everyone who uses computers on the internet uses gnu/linux - it is one of the most widely used operating systems in the world - it got to this point by being free not by half arsed open/closed development
    This is completely different that using Linux/X11 as a desktop PC. Though I do agree that OSS is ultimately superior. I've stated that numerous times. My only point this entire time is that it's not realistic for the open-source drivers to be a requirement (or blobs-killer) today. Hopefully tomorrow isn't far away.

    and i can assure you now that the radeon drivers have alot less bugs than the current catalyst drivers - i know because i can do a side by side comparison
    I used to run the OSS drivers, dude, and they glitch out my system (the whole screen lags for ~quarter second around every 15-30 seconds). And that happened on every distro I installed: Ubuntu, Mint, Fedora, Suse, & Arch. So I don't trust you on this. But even if they where most stable (and I'm sure they are on a lot of hardware), I would still need the performance and OpenGL feature versions of the blobs.

    your arguments fail and you contradict yourself alot
    Baseless assertions aren't convincing. I noticed you didn't address the contradiction I pointed out in your statements, BTW (advocating pure-OSS then OSS-on-Windows).
    Last edited by F i L; 10-23-2012, 10:22 AM.

    Leave a comment:


  • D0pamine
    replied
    Originally posted by juxtatux View Post
    I've been reading the posts...FOSS vs. BLOBS...and being all for GNU, commits to the kernel by vendors to support proprietary drivers look like HEX address not C. But when your source desktop accepts the BLOB there isn't a really easy way to get it out. Which must mean other programs start to point to it as the system emerges. Illustrating GNU/Cancer or at least portage thinks so. BUT... and here's the devils advocate for it. Open Sources Code for power managment...I mean seriously. If every expoilt for X generation GPU is found out. Remote access granted - root access gained. Crack the volts or clocks on the GPU...kill the fan. BOOM... sooooooo ... this is why I believe the Linux drivers are always in the backfield. Why manufactures are reluctant to assist and call Gallium reverse engineering. Fermi is full of hw errata that almost kept the chipset off the streets. The AMD / ATI acquisition couldn't be without discovering the same in older GPU reference designs. So I went with closed source...and have the GNU/CANCER, lol.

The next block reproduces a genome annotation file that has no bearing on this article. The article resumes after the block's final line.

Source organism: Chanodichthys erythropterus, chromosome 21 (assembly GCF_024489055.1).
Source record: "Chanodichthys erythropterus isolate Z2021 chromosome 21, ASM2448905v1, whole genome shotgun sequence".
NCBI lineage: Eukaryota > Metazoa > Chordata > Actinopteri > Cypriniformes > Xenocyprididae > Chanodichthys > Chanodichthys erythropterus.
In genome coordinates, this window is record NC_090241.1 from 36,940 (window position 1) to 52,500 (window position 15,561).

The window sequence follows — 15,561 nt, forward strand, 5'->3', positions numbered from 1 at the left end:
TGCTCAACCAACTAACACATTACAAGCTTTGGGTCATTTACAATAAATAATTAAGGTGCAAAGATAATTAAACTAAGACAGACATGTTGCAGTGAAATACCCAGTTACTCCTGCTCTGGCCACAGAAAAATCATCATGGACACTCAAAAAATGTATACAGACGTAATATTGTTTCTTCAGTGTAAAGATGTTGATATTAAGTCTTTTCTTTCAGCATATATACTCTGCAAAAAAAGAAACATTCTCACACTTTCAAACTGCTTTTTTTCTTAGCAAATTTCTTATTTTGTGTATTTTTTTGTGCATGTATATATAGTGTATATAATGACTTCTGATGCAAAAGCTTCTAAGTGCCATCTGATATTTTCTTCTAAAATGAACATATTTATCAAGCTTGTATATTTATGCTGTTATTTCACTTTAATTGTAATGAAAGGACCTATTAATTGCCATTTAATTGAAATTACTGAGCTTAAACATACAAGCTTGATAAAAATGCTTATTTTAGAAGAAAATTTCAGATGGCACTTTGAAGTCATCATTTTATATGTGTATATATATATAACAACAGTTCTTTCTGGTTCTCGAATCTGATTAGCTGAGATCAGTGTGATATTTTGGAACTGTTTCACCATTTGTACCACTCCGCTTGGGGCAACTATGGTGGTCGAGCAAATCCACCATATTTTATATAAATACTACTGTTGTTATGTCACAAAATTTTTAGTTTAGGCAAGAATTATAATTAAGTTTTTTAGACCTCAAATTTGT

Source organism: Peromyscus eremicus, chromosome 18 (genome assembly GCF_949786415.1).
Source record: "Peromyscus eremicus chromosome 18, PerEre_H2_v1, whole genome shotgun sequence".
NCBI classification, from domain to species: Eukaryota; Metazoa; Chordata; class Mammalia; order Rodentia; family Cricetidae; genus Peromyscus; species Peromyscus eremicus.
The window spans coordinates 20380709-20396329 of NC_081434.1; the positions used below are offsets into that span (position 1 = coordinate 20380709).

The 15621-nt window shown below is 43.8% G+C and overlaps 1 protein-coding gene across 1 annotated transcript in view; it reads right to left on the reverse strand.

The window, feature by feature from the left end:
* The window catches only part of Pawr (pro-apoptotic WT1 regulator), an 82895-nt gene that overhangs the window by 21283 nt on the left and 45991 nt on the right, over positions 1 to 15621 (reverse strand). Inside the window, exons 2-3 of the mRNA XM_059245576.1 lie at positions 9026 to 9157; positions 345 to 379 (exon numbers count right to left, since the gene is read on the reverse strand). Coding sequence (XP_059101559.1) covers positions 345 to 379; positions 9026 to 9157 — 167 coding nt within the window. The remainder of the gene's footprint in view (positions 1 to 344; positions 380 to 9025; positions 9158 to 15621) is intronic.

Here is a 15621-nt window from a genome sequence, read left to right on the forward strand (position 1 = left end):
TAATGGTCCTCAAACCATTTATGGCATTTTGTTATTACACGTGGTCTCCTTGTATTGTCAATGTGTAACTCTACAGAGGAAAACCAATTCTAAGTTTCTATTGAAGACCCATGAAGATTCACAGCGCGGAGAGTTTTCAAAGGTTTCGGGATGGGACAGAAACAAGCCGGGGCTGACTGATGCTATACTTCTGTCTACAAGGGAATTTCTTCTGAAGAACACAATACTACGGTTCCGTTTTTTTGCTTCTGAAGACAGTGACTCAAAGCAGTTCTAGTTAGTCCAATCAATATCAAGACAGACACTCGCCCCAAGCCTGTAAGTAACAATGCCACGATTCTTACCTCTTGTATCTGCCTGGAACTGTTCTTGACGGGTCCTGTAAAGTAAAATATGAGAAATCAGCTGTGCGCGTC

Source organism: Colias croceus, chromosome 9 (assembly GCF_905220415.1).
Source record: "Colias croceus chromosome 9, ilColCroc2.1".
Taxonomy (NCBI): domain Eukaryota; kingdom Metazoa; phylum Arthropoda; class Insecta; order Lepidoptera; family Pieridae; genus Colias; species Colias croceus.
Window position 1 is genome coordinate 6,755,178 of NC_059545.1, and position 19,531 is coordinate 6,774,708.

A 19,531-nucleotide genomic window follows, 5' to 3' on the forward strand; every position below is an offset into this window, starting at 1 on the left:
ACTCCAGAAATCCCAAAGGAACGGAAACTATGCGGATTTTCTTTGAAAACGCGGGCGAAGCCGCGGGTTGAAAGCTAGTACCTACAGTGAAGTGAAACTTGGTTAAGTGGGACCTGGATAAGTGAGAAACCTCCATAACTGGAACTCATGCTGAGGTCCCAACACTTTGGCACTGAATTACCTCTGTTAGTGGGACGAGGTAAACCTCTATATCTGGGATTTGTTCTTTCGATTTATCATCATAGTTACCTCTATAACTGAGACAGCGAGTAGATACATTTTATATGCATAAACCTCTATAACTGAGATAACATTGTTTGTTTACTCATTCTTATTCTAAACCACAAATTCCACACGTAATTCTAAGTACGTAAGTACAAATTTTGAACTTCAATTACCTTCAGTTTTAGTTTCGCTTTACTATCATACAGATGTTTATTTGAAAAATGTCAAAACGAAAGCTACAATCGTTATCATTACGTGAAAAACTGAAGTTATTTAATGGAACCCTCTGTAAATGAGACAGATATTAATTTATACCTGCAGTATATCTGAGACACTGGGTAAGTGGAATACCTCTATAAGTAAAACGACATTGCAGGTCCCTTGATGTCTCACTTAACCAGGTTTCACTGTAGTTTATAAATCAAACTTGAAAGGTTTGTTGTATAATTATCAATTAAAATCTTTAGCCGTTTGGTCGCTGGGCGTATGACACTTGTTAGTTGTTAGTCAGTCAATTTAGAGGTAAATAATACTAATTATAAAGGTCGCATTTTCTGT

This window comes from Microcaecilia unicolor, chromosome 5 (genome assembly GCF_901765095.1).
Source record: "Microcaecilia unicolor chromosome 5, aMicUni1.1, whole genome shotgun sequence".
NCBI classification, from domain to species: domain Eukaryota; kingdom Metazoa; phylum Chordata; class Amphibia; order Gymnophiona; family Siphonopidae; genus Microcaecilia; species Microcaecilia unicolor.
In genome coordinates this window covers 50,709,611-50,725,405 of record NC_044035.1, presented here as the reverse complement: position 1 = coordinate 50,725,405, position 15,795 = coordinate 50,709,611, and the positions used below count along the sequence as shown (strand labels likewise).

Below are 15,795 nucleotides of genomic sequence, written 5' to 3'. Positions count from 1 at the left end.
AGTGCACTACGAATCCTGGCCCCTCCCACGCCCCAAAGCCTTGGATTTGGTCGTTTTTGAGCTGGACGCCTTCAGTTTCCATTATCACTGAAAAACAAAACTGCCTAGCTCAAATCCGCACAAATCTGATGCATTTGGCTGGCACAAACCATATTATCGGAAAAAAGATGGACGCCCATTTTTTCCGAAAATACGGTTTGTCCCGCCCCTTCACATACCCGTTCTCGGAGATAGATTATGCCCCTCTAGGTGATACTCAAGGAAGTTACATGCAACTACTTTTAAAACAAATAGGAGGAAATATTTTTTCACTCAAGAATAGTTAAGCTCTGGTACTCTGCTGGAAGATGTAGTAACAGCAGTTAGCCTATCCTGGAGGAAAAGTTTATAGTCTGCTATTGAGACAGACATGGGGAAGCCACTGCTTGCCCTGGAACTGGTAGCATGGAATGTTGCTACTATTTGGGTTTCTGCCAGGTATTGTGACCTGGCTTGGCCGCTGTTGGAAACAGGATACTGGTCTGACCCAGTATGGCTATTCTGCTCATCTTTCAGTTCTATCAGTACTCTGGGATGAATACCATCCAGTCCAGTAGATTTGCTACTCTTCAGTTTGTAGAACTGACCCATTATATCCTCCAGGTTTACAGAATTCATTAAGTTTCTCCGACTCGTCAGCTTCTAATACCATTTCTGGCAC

~/Jux
    you make absolutely no sense what so ever

    Leave a comment:


  • juxtatux
    replied
    I've been reading the posts...FOSS vs. BLOBS...and being all for GNU, commits to the kernel by vendors to support proprietary drivers look like HEX address not C. But when your source desktop accepts the BLOB there isn't a really easy way to get it out. Which must mean other programs start to point to it as the system emerges. Illustrating GNU/Cancer or at least portage thinks so. BUT... and here's the devils advocate for it. Open Sources Code for power managment...I mean seriously. If every expoilt for X generation GPU is found out. Remote access granted - root access gained. Crack the volts or clocks on the GPU...kill the fan. BOOM... sooooooo ... this is why I believe the Linux drivers are always in the backfield. Why manufactures are reluctant to assist and call Gallium reverse engineering. Fermi is full of hw errata that almost kept the chipset off the streets. The AMD / ATI acquisition couldn't be without discovering the same in older GPU reference designs. So I went with closed source...and have the GNU/CANCER, lol.

    ~/Jux

    Leave a comment:


  • D0pamine
    replied
    Originally posted by F i L View Post
    First you say the only way to support Open Source is to go Open-Source only, then you advocate using FOSS on Windows?

    Also, you never asked which software I needed the blobs for, so your "I can only repeat again" statement is misdirected. I gave you two examples in my first response: Blender and OpenGL. Granted it wasn't clear that by 'OpenGL' I meant OpenGL development, specifically texture compression and GL3.3+ support. I'm an artist and co-developer of cross-platform indi-games/game-engine (in my spare time, engine is https://github.com/reignstudios/ReignSDK). Although not released on Linux yet, and not the most impressive of titles, our latest game (video: http://www.youtube.com/watch?v=7pvCcgQiXNk) requires texture compression. Our new project requires heavy 3D modeling and modern differed rendering techniques. It's simply impractical to work around the limitations and bugs of Linux OSS drivers specifically when that's such a small marketing target to begin with.